In 2017, the hospitality industry became a prime target for bad actors and it doesn’t look like things will change anytime soon. It’s a significant cause for concern as data breaches can have dire consequences for both single properties and giant multinational corporations.
From the Hard Rock Hotels & Casinos guest data breach to the Hyatt Hotels Corporation credit card data breach, these security incidents are quickly becoming the norm. Unfortunately, with the rapid adoption of the Internet of Things (IoT), the threat level is only going to increase.
Last November, it was reported that the Hilton was fined $700,000 for the mismanagement of a couple of credit card data breaches in 2014 and 2015 where over 363,000 accounts were put at risk. In this scenario, bad actors were able to gain access to their systems by installing point of sale malware.
If this data breach had occurred in Europe after the forthcoming General Data Protection Regulation (GDPR) (EU) that will be implemented later this month, that fine would have risen to about $420 million (or up to 4% of the company’s turnover).
So what should hospitality professionals do to reduce the risk of cyber threats and data breaches? Let’s take a look.
1. Train Your Staff (On a Regular Basis)
One of the weakest links in this whole process is the human element. This makes it critical to regularly train staff on how to identify and protect themselves from potential cybersecurity threats.
Educating your employees can help them recognize suspicious behavior and popular hacking tools like phishing emails. It can also go a long way to help deter them from engaging in risky online activities while they’re at work.
If you haven’t already developed a cybersecurity best practices training manual (with actionable tips and defense strategies), it’s important to create one as soon as possible. It’s also important to have a robust crisis response procedure in place to react appropriately and effectively to an active data breach.
2. Update Hotel Systems
Staff training will be futile if the software used by the hotel isn’t up to date. Ensuring that all updates and patches are installed when they’re released can be an effective approach to avoid a significant data breach.
At the same time, hotels should also invest in a real-time antivirus monitoring system, enhanced encryption, a strong firewall, and network security to better protect sensitive data. This will also be a good time to make sure that default passwords aren’t used anywhere on the network.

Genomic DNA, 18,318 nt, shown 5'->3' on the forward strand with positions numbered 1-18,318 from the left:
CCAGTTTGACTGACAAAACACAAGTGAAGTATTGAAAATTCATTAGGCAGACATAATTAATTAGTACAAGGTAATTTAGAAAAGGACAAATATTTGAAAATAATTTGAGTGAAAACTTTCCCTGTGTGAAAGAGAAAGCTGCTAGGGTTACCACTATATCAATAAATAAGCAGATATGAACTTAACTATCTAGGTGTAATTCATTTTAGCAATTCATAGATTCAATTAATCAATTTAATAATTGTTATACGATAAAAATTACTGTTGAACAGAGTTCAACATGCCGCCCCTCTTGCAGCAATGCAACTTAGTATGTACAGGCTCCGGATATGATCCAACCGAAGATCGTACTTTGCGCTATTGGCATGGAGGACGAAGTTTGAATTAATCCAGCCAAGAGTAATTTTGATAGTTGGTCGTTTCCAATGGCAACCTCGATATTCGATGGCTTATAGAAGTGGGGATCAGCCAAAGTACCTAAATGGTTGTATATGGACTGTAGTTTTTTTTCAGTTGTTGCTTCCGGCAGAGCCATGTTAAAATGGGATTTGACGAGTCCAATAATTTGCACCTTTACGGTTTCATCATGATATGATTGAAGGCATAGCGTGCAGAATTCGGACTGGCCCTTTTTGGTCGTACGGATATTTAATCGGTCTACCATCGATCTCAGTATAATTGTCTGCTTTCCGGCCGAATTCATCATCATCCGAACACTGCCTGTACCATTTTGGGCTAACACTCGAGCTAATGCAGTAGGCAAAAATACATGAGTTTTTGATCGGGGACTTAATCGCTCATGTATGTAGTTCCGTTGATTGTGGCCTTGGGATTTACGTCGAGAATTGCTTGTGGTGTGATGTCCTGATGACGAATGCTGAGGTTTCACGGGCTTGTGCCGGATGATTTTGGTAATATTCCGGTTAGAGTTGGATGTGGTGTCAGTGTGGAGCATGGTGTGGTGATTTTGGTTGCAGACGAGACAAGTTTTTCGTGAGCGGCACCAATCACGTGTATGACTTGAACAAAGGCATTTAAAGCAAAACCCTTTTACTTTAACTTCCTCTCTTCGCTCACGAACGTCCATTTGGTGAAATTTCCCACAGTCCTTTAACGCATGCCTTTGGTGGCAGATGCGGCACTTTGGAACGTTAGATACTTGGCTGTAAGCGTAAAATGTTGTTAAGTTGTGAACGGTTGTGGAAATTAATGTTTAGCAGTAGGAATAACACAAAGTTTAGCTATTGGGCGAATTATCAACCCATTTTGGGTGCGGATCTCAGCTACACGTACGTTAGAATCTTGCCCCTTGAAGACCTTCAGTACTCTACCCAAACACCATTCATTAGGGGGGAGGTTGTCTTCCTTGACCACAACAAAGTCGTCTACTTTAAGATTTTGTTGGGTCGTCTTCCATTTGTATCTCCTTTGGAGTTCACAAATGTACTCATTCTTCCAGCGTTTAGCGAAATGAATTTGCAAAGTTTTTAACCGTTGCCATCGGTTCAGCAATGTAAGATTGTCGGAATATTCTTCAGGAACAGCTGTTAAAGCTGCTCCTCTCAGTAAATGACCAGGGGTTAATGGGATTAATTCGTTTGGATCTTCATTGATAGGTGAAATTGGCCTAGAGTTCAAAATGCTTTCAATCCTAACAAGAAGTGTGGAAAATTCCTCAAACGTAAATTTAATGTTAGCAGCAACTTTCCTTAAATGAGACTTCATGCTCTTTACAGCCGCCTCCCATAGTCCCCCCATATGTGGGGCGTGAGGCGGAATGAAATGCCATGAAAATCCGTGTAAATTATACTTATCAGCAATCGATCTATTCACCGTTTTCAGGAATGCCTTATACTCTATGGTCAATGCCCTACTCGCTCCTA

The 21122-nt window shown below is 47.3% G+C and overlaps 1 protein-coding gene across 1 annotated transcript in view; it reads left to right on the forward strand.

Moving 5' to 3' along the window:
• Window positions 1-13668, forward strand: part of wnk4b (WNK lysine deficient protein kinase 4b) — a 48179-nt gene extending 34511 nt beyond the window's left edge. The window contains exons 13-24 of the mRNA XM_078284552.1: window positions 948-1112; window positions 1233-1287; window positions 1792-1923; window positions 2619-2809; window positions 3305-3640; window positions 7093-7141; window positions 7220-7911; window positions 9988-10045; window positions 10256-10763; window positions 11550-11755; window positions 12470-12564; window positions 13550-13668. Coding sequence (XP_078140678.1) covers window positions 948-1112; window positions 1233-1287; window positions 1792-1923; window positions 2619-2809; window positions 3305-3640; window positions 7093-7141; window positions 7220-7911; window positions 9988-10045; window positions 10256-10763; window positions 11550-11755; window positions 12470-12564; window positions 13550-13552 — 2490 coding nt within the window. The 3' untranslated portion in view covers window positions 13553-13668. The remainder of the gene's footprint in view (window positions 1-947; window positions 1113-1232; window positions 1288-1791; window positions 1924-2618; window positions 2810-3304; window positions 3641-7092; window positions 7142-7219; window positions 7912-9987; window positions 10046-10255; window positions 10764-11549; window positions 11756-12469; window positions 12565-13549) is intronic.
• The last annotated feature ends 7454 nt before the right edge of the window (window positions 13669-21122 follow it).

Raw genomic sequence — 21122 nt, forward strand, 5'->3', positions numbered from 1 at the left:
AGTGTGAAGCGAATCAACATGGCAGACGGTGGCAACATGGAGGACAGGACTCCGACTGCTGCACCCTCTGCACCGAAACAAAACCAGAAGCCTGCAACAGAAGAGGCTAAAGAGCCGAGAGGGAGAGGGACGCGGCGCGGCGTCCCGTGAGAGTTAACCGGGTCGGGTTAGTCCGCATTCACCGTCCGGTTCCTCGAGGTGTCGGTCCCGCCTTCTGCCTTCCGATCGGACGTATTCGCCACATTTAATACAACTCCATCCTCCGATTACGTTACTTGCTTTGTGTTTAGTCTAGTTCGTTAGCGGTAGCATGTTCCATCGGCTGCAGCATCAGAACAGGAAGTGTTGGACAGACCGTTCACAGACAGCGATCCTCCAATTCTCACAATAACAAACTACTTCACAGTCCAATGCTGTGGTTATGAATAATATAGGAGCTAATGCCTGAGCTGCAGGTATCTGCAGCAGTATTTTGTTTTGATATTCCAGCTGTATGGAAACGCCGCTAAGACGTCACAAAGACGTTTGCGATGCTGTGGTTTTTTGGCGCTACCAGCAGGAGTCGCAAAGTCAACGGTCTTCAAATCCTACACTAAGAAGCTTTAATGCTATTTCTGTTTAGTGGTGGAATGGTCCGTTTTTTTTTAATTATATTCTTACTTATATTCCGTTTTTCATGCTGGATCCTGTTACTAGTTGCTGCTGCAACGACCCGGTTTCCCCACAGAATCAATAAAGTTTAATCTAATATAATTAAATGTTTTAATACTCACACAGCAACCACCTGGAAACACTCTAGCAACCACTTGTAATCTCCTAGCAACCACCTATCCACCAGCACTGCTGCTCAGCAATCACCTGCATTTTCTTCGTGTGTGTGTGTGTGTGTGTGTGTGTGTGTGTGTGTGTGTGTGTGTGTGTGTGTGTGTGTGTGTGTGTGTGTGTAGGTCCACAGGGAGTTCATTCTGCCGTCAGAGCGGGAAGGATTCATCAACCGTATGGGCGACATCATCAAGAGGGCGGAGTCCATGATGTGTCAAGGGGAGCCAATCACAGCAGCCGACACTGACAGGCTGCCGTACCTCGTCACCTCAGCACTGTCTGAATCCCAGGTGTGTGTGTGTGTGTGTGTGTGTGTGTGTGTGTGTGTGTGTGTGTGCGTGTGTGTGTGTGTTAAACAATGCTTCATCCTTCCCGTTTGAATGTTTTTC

3. Talk to Your Third-Party Vendors
More often than not, hotels rely on various third-party vendors to efficiently manage the property and provide enhanced guest experiences. So whether it’s your on-premise hotel management software or IoT sensors and devices, you might be sharing sensitive data about your business and your guests.
As a result, it’s important to engage third-party vendors to ensure that they’re following cybersecurity protocols that meet your standards. If they’re not adequately addressing these issues, you have to take steps to protect your data.
For example, bad actors were able to gain access to a casino’s high-roller database or casino slot machines by hacking into an IoT connected fish tank thermostat in the lobby. IoT devices tend to come with default passwords and limited protection, so a little due diligence may have helped prevent this incident.
4. Conduct a Cybersecurity Audit
It’s important to conduct a cybersecurity audit and cross-check them with established best practices. This will provide an opportunity to identify any gaps in existing defenses and resolve them quickly.
Cybersecurity threats are complicated and continuously evolving. As a result, it’s important to conduct security audits on a regular basis to ensure that your property is adequately protected against the latest cybersecurity threat.
Although the hotel industry can’t eliminate the threat of a data breach, following these best practices can help minimize the risk. Furthermore, effectively managing this risk will be an on-going process that the hospitality industry just can’t afford to ignore.